ÚR ERLENDUM FRÉTTUM
Oft er fróđlegt ađ sjá fréttir af vettvangi erlendra ćttleiđingarfélaga eđa stofnanna. Hér á eftir er úrdráttur úr fréttum sem birtust í Bandaríkjunum fyrir skömmu um ţćr tafir sem nú eru í alţjóđlegum ćttleiđingum. Vandamálin eru af sama toga og hér á landi.
TAFIR Í 3 LÖNDUM MUNU VALDA LENGRI BIĐTÍMA
Vegna tafa í ţrem algengustu ćttleiđingarlöndunum- Kína, Rússlandi og Guatemala, munu verđandi kjörforeldrar ţurfa ađ bíđa lengur, skv grein frá 23. apríl í bandarísku blađi, The Oregonian. Mögulegar afleiđingar tafanna eru ađ umsóknum fćkki, ađ Bandaríkjamenn ćttleiđi fleiri börn af bandarískum uppruna, ćttleiđi börn međ skilgreindar sérţarfir í Kína eđa snúi sér til nýrri ćttleiđingarlanda svo sem Eţíópíu, Haiti eđa Nepal. Bandarísk stjórnvöld vara viđ ćttleiđingum frá Guatemala vegna spillingar ţar.
SLOWDOWNS IN THREE COUNTRIES EXPECTED TO LENGTHEN ADOPTION WAITS
As a result of changes in the top three sending countries for
international adoptions - China, Russia and Guatemala - prospective
adoptive parents are facing longer waits, according to an April 23 report,
Wait Grows for Foreign Adoptions, by Richard Read in The Oregonian. The article suggests the slowdowns in these countries may result in a
temporary reversal in the rapid growth in U.S. overseas adoptions, and may
contribute to the decision of some Americans to adopt domestically, opt
for special-needs children in China (which is a faster track), or switch
to newer sources of adoption including Ethiopia, Haiti, Nepal and other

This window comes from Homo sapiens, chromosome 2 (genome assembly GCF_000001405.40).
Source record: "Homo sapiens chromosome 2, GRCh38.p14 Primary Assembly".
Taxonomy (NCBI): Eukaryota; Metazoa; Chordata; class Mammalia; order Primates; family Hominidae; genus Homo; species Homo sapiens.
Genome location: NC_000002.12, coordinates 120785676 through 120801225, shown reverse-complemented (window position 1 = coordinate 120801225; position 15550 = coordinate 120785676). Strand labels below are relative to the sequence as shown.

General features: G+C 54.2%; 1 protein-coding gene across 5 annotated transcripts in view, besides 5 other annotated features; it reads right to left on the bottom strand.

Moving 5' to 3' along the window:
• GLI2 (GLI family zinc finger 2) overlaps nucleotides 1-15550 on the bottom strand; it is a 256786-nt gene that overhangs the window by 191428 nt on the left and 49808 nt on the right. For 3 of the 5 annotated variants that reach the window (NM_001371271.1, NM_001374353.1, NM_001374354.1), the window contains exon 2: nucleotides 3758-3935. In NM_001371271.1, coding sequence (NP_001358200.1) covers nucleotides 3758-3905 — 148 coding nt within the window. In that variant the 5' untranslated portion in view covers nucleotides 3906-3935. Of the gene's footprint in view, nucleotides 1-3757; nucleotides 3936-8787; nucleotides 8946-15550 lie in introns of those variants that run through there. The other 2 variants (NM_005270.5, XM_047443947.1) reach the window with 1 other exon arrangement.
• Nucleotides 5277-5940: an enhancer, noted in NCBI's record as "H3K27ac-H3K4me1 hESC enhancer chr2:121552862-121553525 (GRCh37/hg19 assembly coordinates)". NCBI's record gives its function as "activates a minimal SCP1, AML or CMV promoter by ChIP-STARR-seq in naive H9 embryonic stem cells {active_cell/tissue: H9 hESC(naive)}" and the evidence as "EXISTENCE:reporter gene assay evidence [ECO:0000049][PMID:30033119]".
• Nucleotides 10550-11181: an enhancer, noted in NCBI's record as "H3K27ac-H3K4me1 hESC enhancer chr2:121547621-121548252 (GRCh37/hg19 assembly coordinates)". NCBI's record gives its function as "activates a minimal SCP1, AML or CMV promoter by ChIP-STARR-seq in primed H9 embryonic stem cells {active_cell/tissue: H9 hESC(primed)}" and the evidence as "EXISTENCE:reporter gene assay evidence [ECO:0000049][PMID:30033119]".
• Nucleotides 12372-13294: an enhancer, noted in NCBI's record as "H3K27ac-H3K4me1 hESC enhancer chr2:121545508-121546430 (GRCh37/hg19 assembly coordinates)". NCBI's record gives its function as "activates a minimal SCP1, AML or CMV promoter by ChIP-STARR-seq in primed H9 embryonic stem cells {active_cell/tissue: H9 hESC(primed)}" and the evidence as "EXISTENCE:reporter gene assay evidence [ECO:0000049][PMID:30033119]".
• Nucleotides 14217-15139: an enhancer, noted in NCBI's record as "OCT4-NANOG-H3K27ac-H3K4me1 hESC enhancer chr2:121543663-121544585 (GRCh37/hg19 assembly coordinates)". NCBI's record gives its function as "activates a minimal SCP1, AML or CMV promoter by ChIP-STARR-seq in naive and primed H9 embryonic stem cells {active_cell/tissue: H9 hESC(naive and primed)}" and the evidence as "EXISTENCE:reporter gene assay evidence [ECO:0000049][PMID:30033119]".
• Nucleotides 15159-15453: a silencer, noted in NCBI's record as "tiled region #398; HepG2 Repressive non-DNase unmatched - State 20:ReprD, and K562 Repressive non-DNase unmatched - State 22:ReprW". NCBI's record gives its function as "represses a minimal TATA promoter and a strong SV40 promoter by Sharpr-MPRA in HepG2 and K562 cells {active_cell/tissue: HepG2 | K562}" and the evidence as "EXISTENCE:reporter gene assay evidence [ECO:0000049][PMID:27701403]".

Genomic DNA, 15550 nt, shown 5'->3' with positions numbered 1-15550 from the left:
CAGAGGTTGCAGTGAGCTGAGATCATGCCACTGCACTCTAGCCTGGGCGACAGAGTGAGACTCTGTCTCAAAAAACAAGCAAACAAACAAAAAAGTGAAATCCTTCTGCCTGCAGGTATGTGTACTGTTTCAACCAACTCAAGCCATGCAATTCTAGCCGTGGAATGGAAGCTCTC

developing countries. China had instituted new requirements for applicants
seeking to adopt a healthy child; Russian adoptions have stalled as a
result of agencies not getting accredited; and U.S. officials have warned
against adoptions from Guatemala due to corruption and will require
tougher child-protection measures to be implemented once the U.S. has
ratified the Hague Convention on Intercountry Adoption. To read the
article, go to: http://www.oregonlive.com/news/oregonian/index.ssf?/base/news/
The U.S. Department of State issued a notice on April 25
confirming that no U.S. adoption agencies have been accredited with the Russian Federation's Ministry of Education and Science; as a result, all foreign adoptions have been suspended indefinitely until accreditations are issued. Russia has issued no deadlines as to when the reviews will be finalized. A law passed by the Dumas last November requires all foreign adoption agencies to be registered as nongovernmental organizations and requires the approval of four government ministries (interior, justice, foreign affairs, and health) before a license for accreditation can be issued. In its notice, the State Department said it was encouraging the Russian government to complete appropriate accreditations as expeditiously as possible.